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Friday, April 12, 2024

A life on the board

When Bobby Fischer, arguably the greatest chess player ever, passed away this year, many lamented the end of an institution and of an era. But they should have rejoiced. Not at his death, but at how chess reminds us about the glorious forces that create and affect life. Because, indeed, the real surprise about chess is how closely it echoes life.

Often, people assume that chess is a war between minds, as players exercise control over the forking Knight and the menacing Pawn, their interaction producing immediate and latent threats. But it is not only about individual pieces and the manner in which players legislate them. Chess is also a meeting of science, art and sport.

On the one sense, chess is a science because it enforces certain inviolable rules and subscribes to an underlying construct. Despite the pieces’ individual dynamism, there is a logical coherence between moves, a deep-seated pattern of linear continuity. Science is not to be denied; denying them would be denying the laws of nature.

But chess is also an art because of its infinite permutations. Inherently abstract, chess provides a platform for, dependent upon the players’ skill and will, the execution of multiple possibilities. In his pursuit of painting his art, each different player couples his soul and heart to performing different plays. There are no wrongs, only unique rights.

Sometimes, winning in chess is a function of a preplanned ruse or a strategic ploy. But despite all the possible preparation before the game, triumph is often achieved in the midst of sporting unpredictability. The time pressure, the psychological intensity, the temperament, the sense of the occasion – all these coalesce to burden a player with a feeling of constraint. The true champion, unsurprisingly, masters over these constraints. He might even create new limits for others.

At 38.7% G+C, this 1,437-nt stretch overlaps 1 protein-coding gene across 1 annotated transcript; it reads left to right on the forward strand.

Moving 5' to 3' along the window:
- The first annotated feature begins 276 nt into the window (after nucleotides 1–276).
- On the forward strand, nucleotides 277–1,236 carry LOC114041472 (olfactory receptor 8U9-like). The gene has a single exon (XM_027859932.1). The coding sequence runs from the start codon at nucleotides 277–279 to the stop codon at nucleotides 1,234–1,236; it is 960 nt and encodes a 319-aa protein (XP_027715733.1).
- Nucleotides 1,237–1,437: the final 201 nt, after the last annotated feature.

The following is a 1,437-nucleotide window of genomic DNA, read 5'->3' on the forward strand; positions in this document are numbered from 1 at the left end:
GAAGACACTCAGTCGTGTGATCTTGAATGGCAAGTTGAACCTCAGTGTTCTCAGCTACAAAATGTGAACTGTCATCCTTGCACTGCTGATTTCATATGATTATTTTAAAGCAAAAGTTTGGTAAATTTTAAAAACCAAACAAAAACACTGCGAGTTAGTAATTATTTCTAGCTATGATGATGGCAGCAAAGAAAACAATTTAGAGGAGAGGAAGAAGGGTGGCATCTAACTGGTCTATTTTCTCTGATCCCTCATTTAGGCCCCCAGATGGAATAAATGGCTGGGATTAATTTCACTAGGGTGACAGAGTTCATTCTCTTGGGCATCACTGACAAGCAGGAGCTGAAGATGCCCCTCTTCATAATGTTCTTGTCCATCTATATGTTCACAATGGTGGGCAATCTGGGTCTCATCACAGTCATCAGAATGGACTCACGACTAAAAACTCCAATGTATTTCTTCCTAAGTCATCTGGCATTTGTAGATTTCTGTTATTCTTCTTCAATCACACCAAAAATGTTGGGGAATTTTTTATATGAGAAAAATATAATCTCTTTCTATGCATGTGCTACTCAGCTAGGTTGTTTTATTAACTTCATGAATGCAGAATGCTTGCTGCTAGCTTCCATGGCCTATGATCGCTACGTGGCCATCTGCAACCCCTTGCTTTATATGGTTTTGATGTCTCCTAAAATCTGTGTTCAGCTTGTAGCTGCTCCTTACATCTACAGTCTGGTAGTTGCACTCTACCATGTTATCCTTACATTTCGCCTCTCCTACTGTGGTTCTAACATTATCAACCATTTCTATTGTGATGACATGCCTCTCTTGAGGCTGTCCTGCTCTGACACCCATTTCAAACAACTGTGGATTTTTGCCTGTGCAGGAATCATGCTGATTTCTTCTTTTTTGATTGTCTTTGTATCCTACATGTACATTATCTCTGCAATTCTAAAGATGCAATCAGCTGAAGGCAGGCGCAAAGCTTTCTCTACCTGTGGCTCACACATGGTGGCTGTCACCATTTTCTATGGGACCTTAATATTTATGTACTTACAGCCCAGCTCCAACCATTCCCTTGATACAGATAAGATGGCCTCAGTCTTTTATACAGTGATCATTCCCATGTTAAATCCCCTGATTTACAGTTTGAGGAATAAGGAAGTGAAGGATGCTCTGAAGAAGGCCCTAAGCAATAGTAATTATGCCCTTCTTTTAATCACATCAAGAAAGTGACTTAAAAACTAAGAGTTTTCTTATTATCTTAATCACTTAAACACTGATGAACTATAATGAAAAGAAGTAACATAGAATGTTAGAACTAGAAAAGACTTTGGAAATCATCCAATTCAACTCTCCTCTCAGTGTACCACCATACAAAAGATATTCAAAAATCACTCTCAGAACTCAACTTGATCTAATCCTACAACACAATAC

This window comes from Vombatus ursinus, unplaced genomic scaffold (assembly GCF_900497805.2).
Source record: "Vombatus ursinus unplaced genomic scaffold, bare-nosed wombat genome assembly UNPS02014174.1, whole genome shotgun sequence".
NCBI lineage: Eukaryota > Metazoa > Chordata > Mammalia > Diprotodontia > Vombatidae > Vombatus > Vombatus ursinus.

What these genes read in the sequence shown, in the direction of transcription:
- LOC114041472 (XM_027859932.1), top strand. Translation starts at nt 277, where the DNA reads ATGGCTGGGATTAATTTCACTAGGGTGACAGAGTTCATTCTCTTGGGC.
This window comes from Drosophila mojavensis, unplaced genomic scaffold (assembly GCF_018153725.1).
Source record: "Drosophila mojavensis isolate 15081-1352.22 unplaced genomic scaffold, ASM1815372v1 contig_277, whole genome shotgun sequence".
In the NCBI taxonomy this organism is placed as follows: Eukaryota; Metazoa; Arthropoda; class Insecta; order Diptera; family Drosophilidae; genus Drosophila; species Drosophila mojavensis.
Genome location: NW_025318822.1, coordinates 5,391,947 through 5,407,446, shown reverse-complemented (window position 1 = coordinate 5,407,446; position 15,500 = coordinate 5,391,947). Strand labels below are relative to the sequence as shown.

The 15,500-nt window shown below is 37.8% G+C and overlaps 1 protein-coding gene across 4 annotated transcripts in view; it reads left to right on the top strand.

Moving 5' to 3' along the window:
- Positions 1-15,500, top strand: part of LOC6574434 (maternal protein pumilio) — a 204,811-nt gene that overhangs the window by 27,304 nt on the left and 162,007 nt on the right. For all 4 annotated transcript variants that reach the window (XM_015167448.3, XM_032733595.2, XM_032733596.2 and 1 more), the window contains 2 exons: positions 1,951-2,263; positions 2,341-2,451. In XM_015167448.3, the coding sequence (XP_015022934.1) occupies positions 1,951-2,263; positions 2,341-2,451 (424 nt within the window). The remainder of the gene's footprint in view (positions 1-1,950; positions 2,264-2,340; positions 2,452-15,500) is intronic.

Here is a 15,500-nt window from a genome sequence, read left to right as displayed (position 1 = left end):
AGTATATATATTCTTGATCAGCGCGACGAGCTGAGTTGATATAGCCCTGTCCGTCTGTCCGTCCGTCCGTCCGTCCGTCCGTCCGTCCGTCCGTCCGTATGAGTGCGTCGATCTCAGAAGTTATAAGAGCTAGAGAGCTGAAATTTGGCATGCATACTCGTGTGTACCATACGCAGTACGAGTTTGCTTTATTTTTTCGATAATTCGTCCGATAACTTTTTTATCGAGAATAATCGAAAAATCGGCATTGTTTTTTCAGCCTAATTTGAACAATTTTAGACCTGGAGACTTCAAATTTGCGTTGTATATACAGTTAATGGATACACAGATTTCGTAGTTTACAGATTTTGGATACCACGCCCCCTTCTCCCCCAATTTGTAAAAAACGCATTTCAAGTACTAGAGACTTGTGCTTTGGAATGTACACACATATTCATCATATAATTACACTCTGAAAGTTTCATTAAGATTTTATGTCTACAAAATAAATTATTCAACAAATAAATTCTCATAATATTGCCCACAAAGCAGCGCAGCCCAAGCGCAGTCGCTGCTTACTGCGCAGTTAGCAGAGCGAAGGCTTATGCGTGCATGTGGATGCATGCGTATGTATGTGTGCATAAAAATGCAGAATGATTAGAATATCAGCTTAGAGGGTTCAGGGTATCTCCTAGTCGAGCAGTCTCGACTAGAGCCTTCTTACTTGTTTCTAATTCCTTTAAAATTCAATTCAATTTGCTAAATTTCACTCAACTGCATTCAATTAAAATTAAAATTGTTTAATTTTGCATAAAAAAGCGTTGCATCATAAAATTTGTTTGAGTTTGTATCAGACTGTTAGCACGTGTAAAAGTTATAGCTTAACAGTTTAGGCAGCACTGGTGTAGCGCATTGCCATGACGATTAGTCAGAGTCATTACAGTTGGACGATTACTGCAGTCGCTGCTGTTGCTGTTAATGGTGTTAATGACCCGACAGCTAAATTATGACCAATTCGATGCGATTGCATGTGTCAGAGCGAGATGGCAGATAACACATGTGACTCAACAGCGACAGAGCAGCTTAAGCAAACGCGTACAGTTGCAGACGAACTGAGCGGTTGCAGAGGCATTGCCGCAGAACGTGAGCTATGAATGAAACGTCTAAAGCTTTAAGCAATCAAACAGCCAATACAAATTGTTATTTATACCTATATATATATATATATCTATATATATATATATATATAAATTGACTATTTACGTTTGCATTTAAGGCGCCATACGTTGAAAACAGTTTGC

For all the promise of chess, at stake is individual choice, the expression of a free will against competing, discordant ideologies. On many occasions, the opening variations or level of aggression a player practices can be reflective of the philosophies he adopts in life. Chess, as a microcosm, becomes a players’ projection of his inner self. In this respect, he is not merely bestowed with the privilege of planning destiny – he controls his own destiny.

But chess is also a construct of collective endeavor. The very nature of chess demands a certain degree of clairvoyance, a peek into the future, whereby players act as voyeurs spying upon the secrets that have yet to unfold. Yet it is also a reaffirmation of the past. The energy and history of our predecessors coexist within the current, refined traditions, a wisdom players utilize in the modern context. Thus, when we look upon the grace that defines present theory, we are not just looking at layer upon layer of human imagination, but looking into the future through the eyes of the past.

Exclusive among all forms of sport, chess may be one where honesty is critical. On the board, all pretenses are abandoned, displaced by a truth to oneself. To win, a chess player substitutes external distractions with his inner instincts and intellect. He is honest to himself, analyzing his flaws and admitting his mistakes, then seeking to correct them. In listening to the voices within, he is engaged not only in a battle of minds versus his fellow humans, but involved in a larger quest to discover truth.

What do all these principles and characters ultimately mean? Well, everything. Because chess, like life, is about perception and perspective: one anticipates, predicts and envisions how the forces on the chessboard will conflict and complement, how the world will be when he is given the opportunity to change it. He could enthusiastically perform or stoically calibrate, but in making this choice, individualism is projected, reactions are personified, expectations are violated. In this framework, chess is an indictment of life.

Some once remarked that a part of chess died with Fischer. Perhaps. But among the many powers that Fischer brought, a rule of chess never changed. It embodied life, and continues despite his death.


ZACH HAN anticipates his receipt of a Queen, a Bishop and a Knight. Send them to zklhan@ucdavis.edu.


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